The USS Kidd Veterans Museum attempted an “experiment” of sorts Saturday night for its annual Spirit of ’45 fundraiser, but it appeared to fall short of expectations.
The Kidd has hosted its “Keep the Spirit of ’45 Alive” event since 2011 to honor the Allied forces’ 1945 victory in World War II. But this year’s iteration, held at the American Legion Hall on South Wooddale Boulevard, featured live music, silent auctions, and a performance by On the Air, a USO-style routine by comedians Robert Lynn and Chuck Carson.
More notably, the museum introduced a per-person charge of $30 this year. In the past, admission was free.
David Beard, the museum’s executive director, admitted before the event that community interest in the soiree was not what he had hoped. As of late Saturday afternoon, only 51 tickets had been sold and Beard said he couldn't imagine more than 20 more being sold at the door.
"We're hoping to break even," Beard said.
He said he's hoping that a combination of the ticket sales and profits from a silent auction at the event will keep it in the black.
Beard called the revamped function a test of how the Kidd can attract more attention in the Capital Region, and a representation of the museum’s future vision.
“It’s an experiment. You have to try new things,” Beard said.
A fixture of Baton Rouge’s downtown riverfront since the 1980s, the USS Kidd has long been considered a top attraction for visitors to Louisiana's Capital City. Museum officials say annual attendance has held steady, and the Kidd finished in the black last year by $8,600.
However, a dwindling donor base and mounting maintenance issues — including a heating and air conditioning system “on life support” and a leaky roof — have compelled the Kidd’s leaders to chart a new course to keep the Kidd afloat.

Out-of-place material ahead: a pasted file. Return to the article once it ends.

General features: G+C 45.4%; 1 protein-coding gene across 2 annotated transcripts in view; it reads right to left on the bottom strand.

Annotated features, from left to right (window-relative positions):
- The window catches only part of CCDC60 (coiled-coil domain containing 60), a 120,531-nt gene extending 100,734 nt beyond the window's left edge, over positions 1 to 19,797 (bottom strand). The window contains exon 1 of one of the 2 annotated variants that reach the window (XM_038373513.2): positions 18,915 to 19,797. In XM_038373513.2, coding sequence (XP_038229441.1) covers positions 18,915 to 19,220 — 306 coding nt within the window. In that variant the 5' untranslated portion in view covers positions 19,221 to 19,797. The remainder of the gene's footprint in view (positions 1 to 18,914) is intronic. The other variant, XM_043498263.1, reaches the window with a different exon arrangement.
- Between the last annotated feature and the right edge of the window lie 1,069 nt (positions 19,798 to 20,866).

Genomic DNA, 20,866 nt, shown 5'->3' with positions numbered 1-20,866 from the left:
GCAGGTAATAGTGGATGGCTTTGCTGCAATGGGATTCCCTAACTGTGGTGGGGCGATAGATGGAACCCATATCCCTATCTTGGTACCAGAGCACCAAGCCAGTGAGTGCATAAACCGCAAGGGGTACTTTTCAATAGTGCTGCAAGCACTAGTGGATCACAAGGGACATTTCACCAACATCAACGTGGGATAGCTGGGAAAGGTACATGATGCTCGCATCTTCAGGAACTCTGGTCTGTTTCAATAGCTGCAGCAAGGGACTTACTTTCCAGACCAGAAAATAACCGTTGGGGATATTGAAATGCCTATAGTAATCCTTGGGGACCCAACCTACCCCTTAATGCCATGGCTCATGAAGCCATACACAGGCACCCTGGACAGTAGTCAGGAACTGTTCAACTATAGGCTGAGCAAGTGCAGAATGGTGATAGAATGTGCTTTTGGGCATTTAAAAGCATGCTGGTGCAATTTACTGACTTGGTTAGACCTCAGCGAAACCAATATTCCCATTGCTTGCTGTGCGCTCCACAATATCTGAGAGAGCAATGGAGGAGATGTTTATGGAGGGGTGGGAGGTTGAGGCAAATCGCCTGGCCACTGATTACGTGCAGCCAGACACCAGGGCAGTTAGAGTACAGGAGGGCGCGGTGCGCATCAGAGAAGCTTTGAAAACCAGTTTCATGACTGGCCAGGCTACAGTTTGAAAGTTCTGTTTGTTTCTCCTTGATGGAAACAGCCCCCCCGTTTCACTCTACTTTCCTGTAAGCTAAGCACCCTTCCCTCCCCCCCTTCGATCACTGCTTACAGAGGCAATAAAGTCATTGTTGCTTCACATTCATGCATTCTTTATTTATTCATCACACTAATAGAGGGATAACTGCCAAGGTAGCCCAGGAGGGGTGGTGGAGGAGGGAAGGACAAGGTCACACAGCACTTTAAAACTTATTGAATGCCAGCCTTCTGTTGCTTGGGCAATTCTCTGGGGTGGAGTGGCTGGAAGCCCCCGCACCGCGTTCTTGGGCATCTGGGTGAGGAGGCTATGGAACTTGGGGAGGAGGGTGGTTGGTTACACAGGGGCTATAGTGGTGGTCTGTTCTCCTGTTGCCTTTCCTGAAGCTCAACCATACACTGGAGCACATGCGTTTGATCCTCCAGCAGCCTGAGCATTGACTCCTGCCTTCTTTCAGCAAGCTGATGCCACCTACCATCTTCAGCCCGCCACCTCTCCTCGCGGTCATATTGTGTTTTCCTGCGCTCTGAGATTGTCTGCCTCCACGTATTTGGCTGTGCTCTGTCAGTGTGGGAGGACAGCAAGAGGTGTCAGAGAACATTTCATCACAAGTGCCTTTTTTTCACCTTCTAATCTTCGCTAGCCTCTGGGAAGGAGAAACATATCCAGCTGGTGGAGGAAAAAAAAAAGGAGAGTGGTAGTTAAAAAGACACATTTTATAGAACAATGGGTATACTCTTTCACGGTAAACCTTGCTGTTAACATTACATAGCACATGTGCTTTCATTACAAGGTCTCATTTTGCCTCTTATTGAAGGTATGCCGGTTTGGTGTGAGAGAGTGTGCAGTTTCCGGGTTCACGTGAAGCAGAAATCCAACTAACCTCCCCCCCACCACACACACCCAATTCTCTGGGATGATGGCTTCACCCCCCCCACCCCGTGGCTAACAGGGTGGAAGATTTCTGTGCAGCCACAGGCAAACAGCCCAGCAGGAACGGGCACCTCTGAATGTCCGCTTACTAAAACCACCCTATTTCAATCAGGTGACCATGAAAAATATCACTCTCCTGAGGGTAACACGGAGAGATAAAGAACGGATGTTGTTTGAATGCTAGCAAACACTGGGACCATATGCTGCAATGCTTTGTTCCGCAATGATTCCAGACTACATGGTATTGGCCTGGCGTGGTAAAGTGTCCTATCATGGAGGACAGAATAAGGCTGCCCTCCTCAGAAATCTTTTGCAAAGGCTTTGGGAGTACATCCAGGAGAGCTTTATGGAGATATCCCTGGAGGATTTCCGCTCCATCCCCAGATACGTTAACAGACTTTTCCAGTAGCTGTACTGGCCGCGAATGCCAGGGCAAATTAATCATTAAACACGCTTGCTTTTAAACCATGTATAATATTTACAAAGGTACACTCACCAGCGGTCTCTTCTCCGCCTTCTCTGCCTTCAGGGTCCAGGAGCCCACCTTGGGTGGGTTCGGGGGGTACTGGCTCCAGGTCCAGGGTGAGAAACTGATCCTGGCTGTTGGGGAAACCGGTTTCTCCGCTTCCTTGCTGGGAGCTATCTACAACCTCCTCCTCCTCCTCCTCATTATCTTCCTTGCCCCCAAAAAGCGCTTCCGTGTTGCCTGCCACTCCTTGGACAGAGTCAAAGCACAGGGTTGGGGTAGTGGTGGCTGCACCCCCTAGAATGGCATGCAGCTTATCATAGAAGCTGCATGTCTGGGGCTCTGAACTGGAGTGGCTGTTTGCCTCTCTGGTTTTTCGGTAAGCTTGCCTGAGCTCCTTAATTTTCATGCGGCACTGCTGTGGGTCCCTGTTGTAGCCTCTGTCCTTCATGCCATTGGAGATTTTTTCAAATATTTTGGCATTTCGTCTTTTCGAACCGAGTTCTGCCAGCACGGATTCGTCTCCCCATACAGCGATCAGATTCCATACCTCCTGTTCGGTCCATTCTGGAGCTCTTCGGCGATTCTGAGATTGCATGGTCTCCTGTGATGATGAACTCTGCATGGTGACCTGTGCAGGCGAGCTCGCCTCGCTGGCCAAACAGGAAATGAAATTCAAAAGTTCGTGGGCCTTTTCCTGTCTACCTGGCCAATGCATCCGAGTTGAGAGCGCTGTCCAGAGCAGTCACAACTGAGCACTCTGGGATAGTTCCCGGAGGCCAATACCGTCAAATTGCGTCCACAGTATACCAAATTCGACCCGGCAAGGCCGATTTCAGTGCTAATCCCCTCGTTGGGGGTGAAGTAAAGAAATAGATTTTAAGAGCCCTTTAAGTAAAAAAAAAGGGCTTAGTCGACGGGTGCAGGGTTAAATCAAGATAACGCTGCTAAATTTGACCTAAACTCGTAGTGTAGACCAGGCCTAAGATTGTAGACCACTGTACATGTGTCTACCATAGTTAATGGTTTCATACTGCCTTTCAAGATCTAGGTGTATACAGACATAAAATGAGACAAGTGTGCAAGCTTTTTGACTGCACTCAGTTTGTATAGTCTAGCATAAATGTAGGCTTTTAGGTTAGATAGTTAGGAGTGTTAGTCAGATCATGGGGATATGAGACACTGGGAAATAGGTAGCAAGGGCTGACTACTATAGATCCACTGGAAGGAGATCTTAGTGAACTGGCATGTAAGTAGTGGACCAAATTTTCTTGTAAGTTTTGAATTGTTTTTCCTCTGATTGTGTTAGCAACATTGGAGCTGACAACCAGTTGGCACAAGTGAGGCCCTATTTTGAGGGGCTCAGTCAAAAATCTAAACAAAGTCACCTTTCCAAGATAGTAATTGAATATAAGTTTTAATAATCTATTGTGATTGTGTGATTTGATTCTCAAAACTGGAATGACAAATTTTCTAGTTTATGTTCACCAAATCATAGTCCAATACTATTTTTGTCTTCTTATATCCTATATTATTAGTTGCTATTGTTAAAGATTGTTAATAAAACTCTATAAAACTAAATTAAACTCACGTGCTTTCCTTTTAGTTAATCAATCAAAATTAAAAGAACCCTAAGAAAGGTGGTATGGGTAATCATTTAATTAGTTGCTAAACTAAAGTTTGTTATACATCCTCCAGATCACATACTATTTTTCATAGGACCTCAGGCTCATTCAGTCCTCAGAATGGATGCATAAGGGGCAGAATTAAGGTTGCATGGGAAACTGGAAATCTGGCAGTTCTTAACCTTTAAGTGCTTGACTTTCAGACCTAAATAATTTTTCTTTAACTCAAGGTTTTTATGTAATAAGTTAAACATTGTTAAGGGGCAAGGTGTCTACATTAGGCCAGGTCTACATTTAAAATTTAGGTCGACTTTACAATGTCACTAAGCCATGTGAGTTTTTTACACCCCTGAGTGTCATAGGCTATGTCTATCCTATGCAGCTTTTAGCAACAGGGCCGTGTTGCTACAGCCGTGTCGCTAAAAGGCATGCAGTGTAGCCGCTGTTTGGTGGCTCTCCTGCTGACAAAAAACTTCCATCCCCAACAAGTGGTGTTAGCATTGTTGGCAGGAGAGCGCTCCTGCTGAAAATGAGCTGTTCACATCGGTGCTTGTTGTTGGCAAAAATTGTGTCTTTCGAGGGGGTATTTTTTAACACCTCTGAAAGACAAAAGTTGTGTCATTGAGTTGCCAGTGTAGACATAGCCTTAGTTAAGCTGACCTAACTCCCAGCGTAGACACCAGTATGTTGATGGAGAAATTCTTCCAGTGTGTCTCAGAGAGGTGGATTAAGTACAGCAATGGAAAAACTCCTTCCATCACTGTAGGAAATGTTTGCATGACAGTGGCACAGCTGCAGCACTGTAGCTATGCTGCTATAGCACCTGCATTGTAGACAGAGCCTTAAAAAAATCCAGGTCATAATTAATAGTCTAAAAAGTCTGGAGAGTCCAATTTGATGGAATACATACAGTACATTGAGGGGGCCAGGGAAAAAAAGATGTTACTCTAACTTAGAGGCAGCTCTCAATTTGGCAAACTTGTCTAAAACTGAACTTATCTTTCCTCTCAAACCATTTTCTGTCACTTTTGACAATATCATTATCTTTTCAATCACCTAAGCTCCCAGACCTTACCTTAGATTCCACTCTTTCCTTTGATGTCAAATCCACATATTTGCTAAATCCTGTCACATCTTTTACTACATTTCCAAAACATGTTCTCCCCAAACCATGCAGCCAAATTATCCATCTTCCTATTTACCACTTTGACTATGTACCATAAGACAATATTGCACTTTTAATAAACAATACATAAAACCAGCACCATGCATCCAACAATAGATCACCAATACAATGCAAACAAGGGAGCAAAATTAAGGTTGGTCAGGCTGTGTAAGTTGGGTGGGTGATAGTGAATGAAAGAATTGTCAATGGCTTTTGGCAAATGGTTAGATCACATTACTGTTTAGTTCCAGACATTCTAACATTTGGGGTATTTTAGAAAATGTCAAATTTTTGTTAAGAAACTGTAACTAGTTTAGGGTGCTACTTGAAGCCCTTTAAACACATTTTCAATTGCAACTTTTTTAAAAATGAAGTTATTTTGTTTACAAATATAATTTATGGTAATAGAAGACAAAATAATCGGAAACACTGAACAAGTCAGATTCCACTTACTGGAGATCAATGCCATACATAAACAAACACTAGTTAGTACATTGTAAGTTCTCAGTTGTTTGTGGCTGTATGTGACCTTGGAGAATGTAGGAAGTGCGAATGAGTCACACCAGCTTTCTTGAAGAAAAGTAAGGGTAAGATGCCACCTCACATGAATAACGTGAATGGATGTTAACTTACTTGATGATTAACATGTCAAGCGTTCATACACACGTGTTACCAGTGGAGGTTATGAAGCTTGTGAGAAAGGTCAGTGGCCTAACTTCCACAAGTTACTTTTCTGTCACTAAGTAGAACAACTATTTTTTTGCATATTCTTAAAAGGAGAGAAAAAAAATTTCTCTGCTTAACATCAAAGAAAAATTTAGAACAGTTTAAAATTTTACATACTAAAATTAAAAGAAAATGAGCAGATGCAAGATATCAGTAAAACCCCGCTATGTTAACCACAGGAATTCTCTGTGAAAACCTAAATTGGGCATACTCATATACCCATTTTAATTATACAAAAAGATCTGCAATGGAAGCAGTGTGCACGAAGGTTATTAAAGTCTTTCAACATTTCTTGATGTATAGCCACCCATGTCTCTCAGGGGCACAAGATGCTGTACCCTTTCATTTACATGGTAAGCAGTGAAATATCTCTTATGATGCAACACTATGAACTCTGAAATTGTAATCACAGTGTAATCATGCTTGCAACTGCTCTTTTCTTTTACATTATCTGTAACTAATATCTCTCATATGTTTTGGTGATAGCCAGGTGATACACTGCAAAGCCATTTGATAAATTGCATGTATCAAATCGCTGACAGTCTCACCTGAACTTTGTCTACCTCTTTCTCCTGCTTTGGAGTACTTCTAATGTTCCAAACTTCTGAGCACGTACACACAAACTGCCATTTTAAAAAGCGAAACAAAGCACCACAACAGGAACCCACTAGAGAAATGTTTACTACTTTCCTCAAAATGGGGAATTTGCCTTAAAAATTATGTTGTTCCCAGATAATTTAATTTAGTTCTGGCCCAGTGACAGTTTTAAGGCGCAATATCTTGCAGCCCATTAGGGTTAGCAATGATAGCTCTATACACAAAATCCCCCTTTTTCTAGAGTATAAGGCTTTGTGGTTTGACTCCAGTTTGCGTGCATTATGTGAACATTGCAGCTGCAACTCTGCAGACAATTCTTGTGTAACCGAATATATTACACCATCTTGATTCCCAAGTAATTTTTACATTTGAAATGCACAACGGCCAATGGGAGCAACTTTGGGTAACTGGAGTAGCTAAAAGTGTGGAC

“We manage to pay our bills and keep our lights on and pay our staff,” Beard said. “However, there is a lot of deferred maintenance that we have here that is just not getting attention because we don’t have the money.”
Beard, and the Louisiana Naval War Memorial Commission that oversees the museum, have a few key goals in mind: growing the Kidd’s list of annual donors, finding more sponsors for museum events, and attracting more visitors with new exhibits.
In the past, Beard said, the museum relied too heavily on a small group of wealthy donors who were close with former executive director Maury Drummond, who stepped down in 2013 amid health concerns.
Fundraising issues plagued the tenure of Drummond’s immediate successor, Alejandra “Alex” Juan, who resigned in 2016 and was replaced by Beard.
She blamed the struggles in part on financial mismanagement by her predecessor. Drummond, who denied the claims, died in 2016.
At most self-sustaining museums, fundraising makes up anywhere from 25% to half of the organization’s annual budget, Beard said, but at the Kidd, it’s “hardly a blip.”
“The Kidd never really worked to develop a program of fundraising activities,” Beard said.
Henson Moore, the Louisiana Naval War Memorial Commission’s chairman and a former Louisiana congressman who helped lure the USS Kidd to Baton Rouge, said the museum started an annual fund drive in 2016 to raise more money. The Baton Rouge Area Foundation spearheaded that effort last year, and the Kidd will pick up the slack this year.
In addition, Beard and Moore hope a wave of new exhibits will attract more paying visitors and convince more people to buy museum memberships.
Moore said two big exhibits are on the way: an in-house World War I exhibit to commemorate the centennial of the U.S. involvement in the conflict in 1917 and 1918, and a visiting exhibit on Vietnam War graffiti.
“A movie theater can’t exist showing the same movie over and over and over every day. They’ve got to change movies,” Moore said. “We’ve got to do the same thing.”
Moore has also tried to attract corporate sponsors for future events at the Kidd. For example, he said Lipsey’s has agreed to sponsor the World War I exhibit. Lipsey's is a wholesale firearms distributor based in Baton Rouge.
“We’ve had some good sponsors over the years. But a lot of them we’ve lost,” Moore said.
He said Drummond had a personal contact with people that the Kidd has to rebuild.
Museum officials are also examining the possibility of obtaining some state dollars to help.
State Rep. Franklin Foil, a commission member and a Baton Rouge Republican, said the commission has made some requests through the state’s capital outlay program for dollars, given that the building is considered a state facility.
“We also need to get the state more engaged in helping us take care of the building, which I think we are making progress in that respect,” Foil said.